Perhaps one of the most vexed issues employers face is how to terminate employees without exposing the organisation to the risk of a successful unfair dismissal action.
In light of the 15 January updates to the Fair Work Commission (FWC) Unfair Dismissals Benchbook, these two unfair dismissal cases at the FWC demonstrate the importance of employers being on safe legal ground before dismissing an employee. This is particularly important in circumstances where successful actions could result in a significant compensatory payment, or the employer being forced to re-hire a terminated staff member.
In the decision of Sclater v Transdev Harbour City Ferries Pty Ltd  FWC 7968, it was found that a ferry master who fell asleep during his shift had been appropriately terminated and not unfairly dismissed.
In this matter, Mr Sclater was discovered to be asleep on a bench in the wheelhouse during the course of his shift travelling from the Pyrmont Bay Wharf to McMahons Point Wharf in Sydney. Instead of Mr Sclater, the ship’s engineer Mr Drygajlo was manning the helm.
It was subsequently discovered that Mr Sclater, who was on numerous different types of medication due to a (disclosed and medically cleared) heart condition, had been taking a cough medicine for approximately a week.
Despite warnings regarding potential drowsiness, Mr Sclater claimed not to have noticed that part of the label and had suffered no ill effects. However, on the date of Mr Sclater’s transgression, he had forgotten to take his heart medication but remembered to take the cough syrup. As a result, Mr Sclater suddenly felt extremely drowsy and sat down to “close his eyes”. By his own estimation, he was only unconscious for about five minutes.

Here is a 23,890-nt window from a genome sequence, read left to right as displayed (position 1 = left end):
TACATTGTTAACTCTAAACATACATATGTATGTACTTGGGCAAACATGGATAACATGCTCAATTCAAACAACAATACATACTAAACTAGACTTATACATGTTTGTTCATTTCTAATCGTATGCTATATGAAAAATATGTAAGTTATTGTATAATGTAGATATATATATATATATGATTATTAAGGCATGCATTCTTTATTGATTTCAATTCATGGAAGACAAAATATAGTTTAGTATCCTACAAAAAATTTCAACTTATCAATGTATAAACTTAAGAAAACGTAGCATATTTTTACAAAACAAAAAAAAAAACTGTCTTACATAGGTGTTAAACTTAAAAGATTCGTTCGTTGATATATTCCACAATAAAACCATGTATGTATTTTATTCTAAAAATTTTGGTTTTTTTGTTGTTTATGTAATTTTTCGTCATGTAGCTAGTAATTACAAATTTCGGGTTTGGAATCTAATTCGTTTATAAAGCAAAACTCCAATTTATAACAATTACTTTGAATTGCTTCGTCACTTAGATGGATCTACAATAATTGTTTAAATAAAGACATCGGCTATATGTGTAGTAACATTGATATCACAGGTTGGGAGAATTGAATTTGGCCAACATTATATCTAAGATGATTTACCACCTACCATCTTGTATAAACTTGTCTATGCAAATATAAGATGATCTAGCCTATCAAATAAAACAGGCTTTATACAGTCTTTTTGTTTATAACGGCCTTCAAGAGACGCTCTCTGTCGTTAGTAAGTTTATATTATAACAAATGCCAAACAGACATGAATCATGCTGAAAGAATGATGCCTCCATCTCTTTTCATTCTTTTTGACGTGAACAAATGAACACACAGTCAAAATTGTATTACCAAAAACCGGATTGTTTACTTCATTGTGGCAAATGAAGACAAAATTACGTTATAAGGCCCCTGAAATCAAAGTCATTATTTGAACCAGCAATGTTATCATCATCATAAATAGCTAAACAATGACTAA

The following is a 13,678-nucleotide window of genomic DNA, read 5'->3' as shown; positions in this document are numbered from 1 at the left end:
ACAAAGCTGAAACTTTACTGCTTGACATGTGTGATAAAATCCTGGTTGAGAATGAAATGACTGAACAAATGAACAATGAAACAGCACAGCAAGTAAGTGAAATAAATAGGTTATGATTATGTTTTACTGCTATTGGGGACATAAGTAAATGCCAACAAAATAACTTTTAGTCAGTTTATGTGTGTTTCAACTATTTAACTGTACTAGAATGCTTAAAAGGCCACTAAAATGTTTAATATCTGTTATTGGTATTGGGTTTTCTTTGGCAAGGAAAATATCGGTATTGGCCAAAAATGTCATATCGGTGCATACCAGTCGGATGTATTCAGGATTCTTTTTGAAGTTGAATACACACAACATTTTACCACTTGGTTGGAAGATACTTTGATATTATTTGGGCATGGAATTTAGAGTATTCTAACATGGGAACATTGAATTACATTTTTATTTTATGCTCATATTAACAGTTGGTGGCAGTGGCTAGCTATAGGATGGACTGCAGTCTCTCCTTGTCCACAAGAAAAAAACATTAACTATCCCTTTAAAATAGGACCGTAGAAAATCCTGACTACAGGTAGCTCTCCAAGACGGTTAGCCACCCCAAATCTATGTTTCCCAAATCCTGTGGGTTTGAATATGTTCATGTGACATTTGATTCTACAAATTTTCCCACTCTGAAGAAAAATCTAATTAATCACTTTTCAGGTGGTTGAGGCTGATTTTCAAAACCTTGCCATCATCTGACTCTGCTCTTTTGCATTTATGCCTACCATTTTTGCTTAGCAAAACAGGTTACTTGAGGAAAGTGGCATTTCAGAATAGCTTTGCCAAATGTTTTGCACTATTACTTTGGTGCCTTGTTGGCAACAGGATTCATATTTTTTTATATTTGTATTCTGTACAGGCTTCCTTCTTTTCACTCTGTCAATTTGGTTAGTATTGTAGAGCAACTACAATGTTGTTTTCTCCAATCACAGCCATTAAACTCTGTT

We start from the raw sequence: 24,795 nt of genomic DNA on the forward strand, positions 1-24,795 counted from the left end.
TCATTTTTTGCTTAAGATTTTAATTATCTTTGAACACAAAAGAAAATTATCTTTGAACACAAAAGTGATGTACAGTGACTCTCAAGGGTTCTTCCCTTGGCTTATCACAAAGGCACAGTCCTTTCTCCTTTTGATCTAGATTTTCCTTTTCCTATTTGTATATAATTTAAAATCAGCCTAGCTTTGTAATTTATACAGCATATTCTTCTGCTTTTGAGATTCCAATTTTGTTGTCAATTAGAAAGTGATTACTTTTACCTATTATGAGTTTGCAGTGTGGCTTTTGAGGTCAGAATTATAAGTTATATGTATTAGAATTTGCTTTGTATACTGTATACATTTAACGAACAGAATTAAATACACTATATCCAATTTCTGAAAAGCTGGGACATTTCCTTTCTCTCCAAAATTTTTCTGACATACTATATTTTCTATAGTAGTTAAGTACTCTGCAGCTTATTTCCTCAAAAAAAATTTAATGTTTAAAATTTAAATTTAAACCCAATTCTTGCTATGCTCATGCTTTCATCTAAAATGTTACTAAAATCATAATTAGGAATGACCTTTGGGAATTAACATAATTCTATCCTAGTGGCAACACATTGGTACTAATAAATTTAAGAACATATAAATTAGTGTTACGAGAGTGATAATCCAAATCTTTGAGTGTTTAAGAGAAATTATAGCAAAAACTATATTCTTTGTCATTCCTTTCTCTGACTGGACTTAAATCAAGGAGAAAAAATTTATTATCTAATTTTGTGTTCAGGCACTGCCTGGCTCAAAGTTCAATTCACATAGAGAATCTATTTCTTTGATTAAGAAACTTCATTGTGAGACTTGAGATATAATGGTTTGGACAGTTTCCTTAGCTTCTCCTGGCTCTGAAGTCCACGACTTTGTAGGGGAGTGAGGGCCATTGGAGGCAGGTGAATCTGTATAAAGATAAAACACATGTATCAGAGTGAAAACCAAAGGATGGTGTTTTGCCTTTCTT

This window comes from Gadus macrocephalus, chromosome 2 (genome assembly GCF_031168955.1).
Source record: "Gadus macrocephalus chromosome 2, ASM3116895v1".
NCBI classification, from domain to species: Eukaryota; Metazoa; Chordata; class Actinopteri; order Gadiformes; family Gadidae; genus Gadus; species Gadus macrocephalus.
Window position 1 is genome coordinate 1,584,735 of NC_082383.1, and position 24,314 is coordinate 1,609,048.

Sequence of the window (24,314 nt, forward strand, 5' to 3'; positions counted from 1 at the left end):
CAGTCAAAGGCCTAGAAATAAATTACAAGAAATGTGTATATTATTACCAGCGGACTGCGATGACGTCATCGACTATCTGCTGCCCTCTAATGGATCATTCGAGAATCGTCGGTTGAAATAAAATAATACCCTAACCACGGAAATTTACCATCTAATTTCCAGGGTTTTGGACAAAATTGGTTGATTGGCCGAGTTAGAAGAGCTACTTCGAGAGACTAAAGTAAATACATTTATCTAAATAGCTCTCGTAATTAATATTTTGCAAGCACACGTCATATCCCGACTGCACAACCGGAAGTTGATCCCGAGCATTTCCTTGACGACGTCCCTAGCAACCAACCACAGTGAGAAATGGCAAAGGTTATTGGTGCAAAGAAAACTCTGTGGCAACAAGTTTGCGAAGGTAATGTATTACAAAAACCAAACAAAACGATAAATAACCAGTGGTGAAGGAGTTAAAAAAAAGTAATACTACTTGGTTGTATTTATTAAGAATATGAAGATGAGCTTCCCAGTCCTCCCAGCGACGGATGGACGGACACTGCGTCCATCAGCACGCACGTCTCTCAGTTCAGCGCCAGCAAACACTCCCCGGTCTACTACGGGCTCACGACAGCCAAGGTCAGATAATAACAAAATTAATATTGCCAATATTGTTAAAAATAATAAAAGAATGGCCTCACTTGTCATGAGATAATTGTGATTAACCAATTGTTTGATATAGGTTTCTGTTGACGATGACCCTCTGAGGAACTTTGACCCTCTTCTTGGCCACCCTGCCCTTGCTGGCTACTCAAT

The employer, Transdev, argued that Mr Sclater had both breached the company’s Drug and Alcohol Policy and had given dishonest evidence about whether he had in fact been asleep, and for how long. Although the FWC did not find any dishonesty in Mr Sclater’s evidence regarding how long he had been asleep, it was concluded that he had breached the relevant policy.
This was because Mr Sclater:
Ultimately, the FWC determined that, given Mr Sclater’s role as ferry master, there was no option but for him to remain fully alert at all times when on duty. His failure to do so in the circumstances meant that he had been validly dismissed.
By contrast, in the matter of Morcos v Serco Australia Pty Ltd  FWC 7675, Mr Morcos was reinstated to his employment after being found to have been unfairly dismissed.
Employed at the Villawood Detention Centre, Mr Morcos was on a rostered day off and had consumed two beers when he received a telephone call and was asked to come in for a shift. He agreed, believing that his blood alcohol concentration would have returned to 0.00 before his shift commenced. However, following a random alcohol test at work, Mr Morcos recorded two readings of 0.037 and 0.032. He was sent home (notably by driving his car!).
Mr Morcos worked one further shift but was then terminated for breaches of the Drug and Alcohol Policy.
The FWC found in Mr Morcos’ favour, however, noting that:
The FWC therefore concluded that the nature of Mr Morcos’ alleged misconduct was not sufficiently serious to warrant termination. It ordered the employer to reinstate Mr Morcos to his former role.
Employers, are you facing an unfair dismissal allegation? WISE investigators are experts in this field. They have years of experience in undertaking even the most complex workplace investigations, and are able to ensure your investigation is fair and legally sound. If your organisation needs assistance with a workplace investigation, WISE provides full as well as supported investigation services.
WISE Workplace is a multidisciplinary organisation specialising in the investigation of workplace behaviour. We investigate matters of corporate and professional misconduct, resolve conflict through mediation and minimise the impact of inappropriate behaviour through our whistleblower services.
Add a Comment